In this lesson we will start with the basics of perspective with the 1 point method.

Firstly lets define what 1 point perspective is and how it works. Basically it is a simply version of creating depth using one vanishing point located on the horizon. This vanishing point can be on or off the page but the main factor is all the points converge on it. Within this method all vertical lines stay perfectly vertical. So say you were drawing a cube, the front plane would be a square same as the back plane (only smaller); the only lines converging would be the sides.

The vanishing point is where all the focus is drawn to if it is positioned on the page. Below shows the convergence lines of where the horizontal edges on the sides would follow.

This form of perspective whilst not common can be found in everyday life. However, more common is 3 point perspective in real life which will be covered in the advanced lesson. Real-life examples aren’t perfect though as they will always have 3 point perspective applied, however some features true to one point perspective can be seen as shown below.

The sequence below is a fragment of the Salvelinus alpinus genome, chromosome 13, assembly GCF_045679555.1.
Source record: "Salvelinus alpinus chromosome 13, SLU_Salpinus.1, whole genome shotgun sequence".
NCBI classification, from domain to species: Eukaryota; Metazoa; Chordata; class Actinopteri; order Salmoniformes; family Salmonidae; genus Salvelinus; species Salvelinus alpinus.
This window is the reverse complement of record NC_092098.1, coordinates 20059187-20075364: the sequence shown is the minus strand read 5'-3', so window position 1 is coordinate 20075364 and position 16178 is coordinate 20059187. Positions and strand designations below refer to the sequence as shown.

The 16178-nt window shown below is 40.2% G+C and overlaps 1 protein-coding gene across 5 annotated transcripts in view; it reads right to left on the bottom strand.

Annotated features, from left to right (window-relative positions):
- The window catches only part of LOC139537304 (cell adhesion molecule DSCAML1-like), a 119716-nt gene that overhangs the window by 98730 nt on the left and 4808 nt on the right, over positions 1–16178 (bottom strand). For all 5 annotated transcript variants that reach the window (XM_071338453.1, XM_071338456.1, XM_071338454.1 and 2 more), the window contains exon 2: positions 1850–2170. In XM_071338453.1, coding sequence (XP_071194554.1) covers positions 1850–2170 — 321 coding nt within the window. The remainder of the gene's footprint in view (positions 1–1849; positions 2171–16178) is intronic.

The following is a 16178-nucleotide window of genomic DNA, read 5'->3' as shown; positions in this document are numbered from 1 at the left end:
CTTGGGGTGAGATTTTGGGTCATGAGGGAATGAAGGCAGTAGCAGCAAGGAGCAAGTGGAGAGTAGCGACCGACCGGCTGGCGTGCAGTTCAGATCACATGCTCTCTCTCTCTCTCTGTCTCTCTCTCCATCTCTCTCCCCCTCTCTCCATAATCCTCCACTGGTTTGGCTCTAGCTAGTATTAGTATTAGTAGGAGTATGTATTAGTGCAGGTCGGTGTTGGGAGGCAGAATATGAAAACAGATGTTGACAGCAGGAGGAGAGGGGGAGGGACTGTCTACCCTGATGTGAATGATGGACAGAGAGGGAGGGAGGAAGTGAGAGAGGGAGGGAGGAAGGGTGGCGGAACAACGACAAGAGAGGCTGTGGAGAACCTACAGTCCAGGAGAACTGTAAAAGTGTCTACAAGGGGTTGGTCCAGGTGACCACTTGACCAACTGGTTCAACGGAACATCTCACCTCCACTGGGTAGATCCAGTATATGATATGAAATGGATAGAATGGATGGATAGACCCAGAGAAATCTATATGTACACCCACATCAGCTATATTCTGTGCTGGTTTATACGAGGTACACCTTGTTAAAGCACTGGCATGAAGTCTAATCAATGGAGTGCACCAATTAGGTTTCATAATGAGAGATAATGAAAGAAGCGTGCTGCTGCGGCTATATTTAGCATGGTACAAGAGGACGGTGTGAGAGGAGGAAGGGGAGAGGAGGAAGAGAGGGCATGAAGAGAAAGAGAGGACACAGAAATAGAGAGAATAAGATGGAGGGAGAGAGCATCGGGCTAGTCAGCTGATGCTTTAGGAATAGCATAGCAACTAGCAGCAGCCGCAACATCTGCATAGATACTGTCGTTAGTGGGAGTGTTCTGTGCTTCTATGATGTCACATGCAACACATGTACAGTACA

Once you’ve set up you vanishing point and horizon you can start creating your own perspective drawings. Following these easy steps you can quickly add depth to a square to create a 3D cube.

- Draw your cube anywhere on the page.
- Connect with corners with faint lines to the vanishing point.
- Plot the correct depth and draw another (smaller) square making sure your corner points also meet the faint lines you drew in the last step.
- Connect the corners with more pronounced lines.
- Remove excess faint lines and anywhere where the front plane would obscure the back.
- You can then repeat this with other shapes in different positions to experiment.

Below is a video showing 1 point perspective in heavy use within Stanley Kubrick’s films.

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